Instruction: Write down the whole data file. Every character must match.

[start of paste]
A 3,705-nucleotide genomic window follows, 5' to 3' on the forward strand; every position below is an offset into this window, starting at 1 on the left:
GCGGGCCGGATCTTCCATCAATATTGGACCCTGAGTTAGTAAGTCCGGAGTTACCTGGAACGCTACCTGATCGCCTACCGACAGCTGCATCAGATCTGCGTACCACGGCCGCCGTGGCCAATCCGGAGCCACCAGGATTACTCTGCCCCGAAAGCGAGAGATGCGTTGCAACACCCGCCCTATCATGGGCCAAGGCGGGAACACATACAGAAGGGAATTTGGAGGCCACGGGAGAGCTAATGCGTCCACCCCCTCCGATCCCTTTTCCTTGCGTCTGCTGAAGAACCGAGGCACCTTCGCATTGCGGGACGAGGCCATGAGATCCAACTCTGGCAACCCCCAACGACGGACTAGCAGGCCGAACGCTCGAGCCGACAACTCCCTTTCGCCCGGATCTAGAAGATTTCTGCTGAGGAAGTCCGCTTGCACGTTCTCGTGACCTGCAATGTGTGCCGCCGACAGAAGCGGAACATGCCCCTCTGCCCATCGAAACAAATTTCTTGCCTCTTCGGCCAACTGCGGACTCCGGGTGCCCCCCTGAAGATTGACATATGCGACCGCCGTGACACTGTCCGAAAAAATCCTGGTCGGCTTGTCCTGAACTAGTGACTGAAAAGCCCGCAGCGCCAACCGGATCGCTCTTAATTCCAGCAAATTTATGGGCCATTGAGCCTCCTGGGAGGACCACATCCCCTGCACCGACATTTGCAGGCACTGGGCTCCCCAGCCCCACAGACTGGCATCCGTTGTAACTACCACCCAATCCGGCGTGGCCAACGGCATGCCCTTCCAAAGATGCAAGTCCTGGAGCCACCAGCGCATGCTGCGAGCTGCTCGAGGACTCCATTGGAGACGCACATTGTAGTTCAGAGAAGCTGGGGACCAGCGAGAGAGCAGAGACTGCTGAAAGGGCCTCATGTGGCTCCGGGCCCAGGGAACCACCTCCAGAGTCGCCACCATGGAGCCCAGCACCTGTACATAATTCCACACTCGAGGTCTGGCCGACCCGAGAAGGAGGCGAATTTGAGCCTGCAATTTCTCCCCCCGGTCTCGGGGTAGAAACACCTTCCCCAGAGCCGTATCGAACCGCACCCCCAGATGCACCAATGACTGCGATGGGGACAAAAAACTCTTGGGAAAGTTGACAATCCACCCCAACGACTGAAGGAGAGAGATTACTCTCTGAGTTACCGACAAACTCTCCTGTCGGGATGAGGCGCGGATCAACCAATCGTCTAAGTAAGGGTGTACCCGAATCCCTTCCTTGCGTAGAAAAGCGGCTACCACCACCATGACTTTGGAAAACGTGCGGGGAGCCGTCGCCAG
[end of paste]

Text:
A 3,705-nucleotide genomic window follows, 5' to 3' on the forward strand; every position below is an offset into this window, starting at 1 on the left:
GCGGGCCGGATCTTCCATCAATATTGGACCCTGAGTTAGTAAGTCCGGAGTTACCTGGAACGCTACCTGATCGCCTACCGACAGCTGCATCAGATCTGCGTACCACGGCCGCCGTGGCCAATCCGGAGCCACCAGGATTACTCTGCCCCGAAAGCGAGAGATGCGTTGCAACACCCGCCCTATCATGGGCCAAGGCGGGAACACATACAGAAGGGAATTTGGAGGCCACGGGAGAGCTAATGCGTCCACCCCCTCCGATCCCTTTTCCTTGCGTCTGCTGAAGAACCGAGGCACCTTCGCATTGCGGGACGAGGCCATGAGATCCAACTCTGGCAACCCCCAACGACGGACTAGCAGGCCGAACGCTCGAGCCGACAACTCCCTTTCGCCCGGATCTAGAAGATTTCTGCTGAGGAAGTCCGCTTGCACGTTCTCGTGACCTGCAATGTGTGCCGCCGACAGAAGCGGAACATGCCCCTCTGCCCATCGAAACAAATTTCTTGCCTCTTCGGCCAACTGCGGACTCCGGGTGCCCCCCTGAAGATTGACATATGCGACCGCCGTGACACTGTCCGAAAAAATCCTGGTCGGCTTGTCCTGAACTAGTGACTGAAAAGCCCGCAGCGCCAACCGGATCGCTCTTAATTCCAGCAAATTTATGGGCCATTGAGCCTCCTGGGAGGACCACATCCCCTGCACCGACATTTGCAGGCACTGGGCTCCCCAGCCCCACAGACTGGCATCCGTTGTAACTACCACCCAATCCGGCGTGGCCAACGGCATGCCCTTCCAAAGATGCAAGTCCTGGAGCCACCAGCGCATGCTGCGAGCTGCTCGAGGACTCCATTGGAGACGCACATTGTAGTTCAGAGAAGCTGGGGACCAGCGAGAGAGCAGAGACTGCTGAAAGGGCCTCATGTGGCTCCGGGCCCAGGGAACCACCTCCAGAGTCGCCACCATGGAGCCCAGCACCTGTACATAATTCCACACTCGAGGTCTGGCCGACCCGAGAAGGAGGCGAATTTGAGCCTGCAATTTCTCCCCCCGGTCTCGGGGTAGAAACACCTTCCCCAGAGCCGTATCGAACCGCACCCCCAGATGCACCAATGACTGCGATGGGGACAAAAAACTCTTGGGAAAGTTGACAATCCACCCCAACGACTGAAGGAGAGAGATTACTCTCTGAGTTACCGACAAACTCTCCTGTCGGGATGAGGCGCGGATCAACCAATCGTCTAAGTAAGGGTGTACCCGAATCCCTTCCTTGCGTAGAAAAGCGGCTACCACCACCATGACTTTGGAAAACGTGCGGGGAGCCGTCGCCAG